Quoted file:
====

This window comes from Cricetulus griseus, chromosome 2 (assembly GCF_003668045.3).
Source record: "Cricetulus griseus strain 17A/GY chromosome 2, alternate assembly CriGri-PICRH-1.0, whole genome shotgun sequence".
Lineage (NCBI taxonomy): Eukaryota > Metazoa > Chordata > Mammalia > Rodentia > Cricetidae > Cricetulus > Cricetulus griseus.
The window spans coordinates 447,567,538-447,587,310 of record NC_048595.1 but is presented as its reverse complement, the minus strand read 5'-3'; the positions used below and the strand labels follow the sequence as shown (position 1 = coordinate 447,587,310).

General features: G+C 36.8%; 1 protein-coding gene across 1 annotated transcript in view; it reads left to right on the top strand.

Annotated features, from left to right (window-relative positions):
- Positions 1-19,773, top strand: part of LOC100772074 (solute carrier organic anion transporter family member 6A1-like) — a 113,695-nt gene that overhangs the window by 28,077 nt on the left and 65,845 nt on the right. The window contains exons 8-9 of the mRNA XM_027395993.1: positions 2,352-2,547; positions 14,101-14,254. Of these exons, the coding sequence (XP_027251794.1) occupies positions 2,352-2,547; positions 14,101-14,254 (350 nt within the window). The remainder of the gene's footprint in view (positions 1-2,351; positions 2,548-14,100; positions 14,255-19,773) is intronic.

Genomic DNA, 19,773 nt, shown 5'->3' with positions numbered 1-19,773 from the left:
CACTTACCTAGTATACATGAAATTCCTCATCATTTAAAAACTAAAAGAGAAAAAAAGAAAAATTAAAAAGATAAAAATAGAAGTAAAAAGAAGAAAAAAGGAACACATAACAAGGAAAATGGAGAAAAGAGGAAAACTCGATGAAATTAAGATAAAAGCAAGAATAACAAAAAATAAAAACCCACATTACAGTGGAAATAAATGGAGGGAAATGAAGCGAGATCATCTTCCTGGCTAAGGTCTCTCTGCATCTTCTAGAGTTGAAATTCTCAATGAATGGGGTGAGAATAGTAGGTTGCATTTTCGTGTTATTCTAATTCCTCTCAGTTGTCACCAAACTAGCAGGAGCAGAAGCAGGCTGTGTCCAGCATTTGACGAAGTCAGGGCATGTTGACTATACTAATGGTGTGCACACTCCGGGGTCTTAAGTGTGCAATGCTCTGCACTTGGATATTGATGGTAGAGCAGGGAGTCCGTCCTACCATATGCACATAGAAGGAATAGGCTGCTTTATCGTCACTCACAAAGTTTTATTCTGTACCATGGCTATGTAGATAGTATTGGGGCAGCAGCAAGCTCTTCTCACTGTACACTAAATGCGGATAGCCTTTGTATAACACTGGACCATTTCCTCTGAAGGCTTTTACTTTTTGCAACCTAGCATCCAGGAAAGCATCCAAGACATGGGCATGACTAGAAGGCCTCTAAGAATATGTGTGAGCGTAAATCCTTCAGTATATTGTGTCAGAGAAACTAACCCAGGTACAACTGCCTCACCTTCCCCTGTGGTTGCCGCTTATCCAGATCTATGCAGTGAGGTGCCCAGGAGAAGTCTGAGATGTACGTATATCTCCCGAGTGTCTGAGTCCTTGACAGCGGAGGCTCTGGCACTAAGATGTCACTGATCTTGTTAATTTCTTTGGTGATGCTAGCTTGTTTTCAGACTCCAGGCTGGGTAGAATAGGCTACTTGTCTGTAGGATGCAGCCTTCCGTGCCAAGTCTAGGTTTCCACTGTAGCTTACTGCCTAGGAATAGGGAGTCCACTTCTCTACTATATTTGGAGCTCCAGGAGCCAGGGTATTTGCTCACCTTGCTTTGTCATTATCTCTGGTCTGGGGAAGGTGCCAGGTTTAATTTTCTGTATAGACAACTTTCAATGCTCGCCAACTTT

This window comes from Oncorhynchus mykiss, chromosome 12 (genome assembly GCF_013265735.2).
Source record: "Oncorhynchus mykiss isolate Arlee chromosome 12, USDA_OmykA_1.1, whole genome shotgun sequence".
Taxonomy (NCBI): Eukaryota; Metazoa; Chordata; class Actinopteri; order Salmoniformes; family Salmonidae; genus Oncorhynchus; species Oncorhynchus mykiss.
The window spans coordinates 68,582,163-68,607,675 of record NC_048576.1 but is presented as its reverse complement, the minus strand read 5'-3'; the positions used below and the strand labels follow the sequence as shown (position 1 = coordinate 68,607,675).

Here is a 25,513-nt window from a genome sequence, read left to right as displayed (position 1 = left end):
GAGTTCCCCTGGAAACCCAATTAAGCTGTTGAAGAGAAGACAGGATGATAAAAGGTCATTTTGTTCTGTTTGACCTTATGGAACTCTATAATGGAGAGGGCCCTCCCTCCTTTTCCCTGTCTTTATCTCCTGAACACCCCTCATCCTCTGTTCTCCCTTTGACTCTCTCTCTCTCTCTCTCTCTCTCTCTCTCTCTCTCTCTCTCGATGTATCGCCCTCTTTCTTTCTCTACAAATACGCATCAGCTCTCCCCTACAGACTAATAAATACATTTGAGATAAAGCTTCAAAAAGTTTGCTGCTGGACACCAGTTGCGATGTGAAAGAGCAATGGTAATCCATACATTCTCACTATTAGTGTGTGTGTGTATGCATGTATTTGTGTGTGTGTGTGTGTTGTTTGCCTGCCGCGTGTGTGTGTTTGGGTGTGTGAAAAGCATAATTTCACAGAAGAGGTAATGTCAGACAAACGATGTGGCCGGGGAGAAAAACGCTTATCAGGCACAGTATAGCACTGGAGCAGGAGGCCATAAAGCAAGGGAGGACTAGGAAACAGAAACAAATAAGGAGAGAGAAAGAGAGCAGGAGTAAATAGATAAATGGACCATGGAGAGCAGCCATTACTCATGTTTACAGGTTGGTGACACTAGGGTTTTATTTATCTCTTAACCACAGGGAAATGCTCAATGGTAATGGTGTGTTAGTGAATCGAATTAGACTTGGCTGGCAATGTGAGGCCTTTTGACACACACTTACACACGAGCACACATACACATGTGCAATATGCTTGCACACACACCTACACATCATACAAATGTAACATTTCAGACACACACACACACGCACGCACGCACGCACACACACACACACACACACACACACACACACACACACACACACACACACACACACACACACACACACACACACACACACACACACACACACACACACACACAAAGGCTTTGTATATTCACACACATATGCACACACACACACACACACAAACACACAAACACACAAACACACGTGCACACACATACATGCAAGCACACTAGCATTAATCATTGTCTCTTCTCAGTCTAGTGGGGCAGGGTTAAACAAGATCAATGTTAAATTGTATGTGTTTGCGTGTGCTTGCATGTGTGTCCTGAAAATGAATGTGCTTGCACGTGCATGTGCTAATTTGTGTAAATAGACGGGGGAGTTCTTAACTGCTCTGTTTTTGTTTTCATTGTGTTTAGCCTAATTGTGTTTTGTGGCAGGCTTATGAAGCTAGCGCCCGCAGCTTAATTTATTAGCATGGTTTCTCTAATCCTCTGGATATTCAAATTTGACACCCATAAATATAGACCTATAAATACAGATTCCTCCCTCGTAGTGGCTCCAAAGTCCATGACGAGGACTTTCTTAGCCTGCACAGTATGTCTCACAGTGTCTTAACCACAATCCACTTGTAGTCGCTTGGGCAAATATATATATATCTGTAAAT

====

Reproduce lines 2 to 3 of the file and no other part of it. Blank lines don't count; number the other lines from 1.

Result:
Source record: "Cricetulus griseus strain 17A/GY chromosome 2, alternate assembly CriGri-PICRH-1.0, whole genome shotgun sequence".
Lineage (NCBI taxonomy): Eukaryota > Metazoa > Chordata > Mammalia > Rodentia > Cricetidae > Cricetulus > Cricetulus griseus.